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NSA mass phone surveillance programme 'unconstitutional'

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A US judge has ruled the National Security Agency's mass collection of telephone data unconstitutional - reports BBC.

Federal District Judge Richard Leon said the electronic spy agency's practice was an "arbitrary invasion".

The agency's collection of "metadata" including telephone numbers and times and dates of calls was brought to light by ex-NSA contractor Edward Snowden.

The White House dismissed the suggestion Mr Snowden receive amnesty if he stopped leaking documents.

In his ruling in a Washington DC federal court on Monday, Mr Leon called the NSA's surveillance programme "indiscriminate" and an "almost Orwellian technology that enables the government to store and analyze the phone metadata of every telephone user in the United States".

The ruling came in a lawsuit brought by conservative activist Larry Klayman, who challenged the NSA's collection of metadata related to his Verizon account and that of a client.

The NSA had ordered Verizon - one of the largest phone companies in the US - to disclose metadata, including telephone numbers, calling card numbers and the serial numbers of phones, of all calls it processes in which at least one party is in the US.

Mr Leon ruled the plaintiffs had demonstrated "a substantial likelihood of success on the merits of their Fourth Amendment claim and that they will suffer irreparable harm absent… relief", referring to the clause in the US constitution that bars unreasonable search and seizure.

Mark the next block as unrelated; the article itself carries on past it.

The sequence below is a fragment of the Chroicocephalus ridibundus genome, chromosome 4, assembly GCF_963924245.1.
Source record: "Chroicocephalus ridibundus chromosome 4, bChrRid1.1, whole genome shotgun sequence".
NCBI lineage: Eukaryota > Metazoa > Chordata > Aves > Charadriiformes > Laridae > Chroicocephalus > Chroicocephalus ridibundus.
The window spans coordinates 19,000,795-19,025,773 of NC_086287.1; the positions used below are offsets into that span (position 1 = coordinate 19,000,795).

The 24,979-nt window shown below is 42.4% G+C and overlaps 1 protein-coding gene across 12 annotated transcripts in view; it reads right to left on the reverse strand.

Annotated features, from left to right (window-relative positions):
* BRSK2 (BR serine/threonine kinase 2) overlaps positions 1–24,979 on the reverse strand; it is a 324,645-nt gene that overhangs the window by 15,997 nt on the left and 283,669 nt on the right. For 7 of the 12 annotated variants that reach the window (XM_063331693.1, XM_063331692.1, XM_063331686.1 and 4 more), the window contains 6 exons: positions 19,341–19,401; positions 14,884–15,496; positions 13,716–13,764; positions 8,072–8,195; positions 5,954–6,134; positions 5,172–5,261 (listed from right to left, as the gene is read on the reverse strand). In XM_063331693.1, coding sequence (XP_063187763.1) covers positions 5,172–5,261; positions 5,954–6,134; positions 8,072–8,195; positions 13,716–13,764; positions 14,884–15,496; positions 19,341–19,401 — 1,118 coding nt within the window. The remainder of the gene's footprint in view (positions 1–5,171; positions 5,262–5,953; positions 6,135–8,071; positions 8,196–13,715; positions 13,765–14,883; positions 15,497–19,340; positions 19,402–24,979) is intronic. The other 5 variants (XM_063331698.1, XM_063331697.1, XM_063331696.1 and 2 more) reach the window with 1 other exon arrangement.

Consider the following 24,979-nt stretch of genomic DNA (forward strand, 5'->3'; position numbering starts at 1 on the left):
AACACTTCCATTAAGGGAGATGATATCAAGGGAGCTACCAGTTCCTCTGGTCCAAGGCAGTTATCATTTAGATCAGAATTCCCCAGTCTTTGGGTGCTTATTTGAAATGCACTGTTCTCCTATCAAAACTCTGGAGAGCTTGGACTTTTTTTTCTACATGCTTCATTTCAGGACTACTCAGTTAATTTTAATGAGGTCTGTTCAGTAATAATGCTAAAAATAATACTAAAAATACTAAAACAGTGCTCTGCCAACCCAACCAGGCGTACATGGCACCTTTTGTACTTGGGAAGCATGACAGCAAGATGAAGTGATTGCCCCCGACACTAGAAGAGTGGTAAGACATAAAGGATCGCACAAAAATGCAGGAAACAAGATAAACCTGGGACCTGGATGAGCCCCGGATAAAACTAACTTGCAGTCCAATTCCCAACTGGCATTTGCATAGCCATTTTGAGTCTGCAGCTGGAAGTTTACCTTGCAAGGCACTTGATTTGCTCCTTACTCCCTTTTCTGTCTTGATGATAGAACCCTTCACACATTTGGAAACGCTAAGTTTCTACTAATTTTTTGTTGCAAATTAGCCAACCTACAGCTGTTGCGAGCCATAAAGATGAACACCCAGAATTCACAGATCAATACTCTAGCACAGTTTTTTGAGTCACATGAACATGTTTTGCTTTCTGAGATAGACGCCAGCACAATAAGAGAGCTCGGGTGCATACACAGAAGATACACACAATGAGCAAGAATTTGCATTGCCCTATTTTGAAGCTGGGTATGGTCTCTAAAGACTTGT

He issued a preliminary injunction against the NSA surveillance programme but suspended the order to allow for an appeal by the justice department.

Through Glenn Greenwald, a journalist with whom he has close ties, Mr Snowden issued a statement hailing the ruling.

"I acted on my belief that the NSA's mass surveillance programs would not withstand a constitutional challenge, and that the American public deserved a chance to see these issues determined by open courts," he wrote, according to the New York Times.

"Today, a secret program authorized by a secret court was, when exposed to the light of day, found to violate Americans' rights," he added. "It is the first of many".

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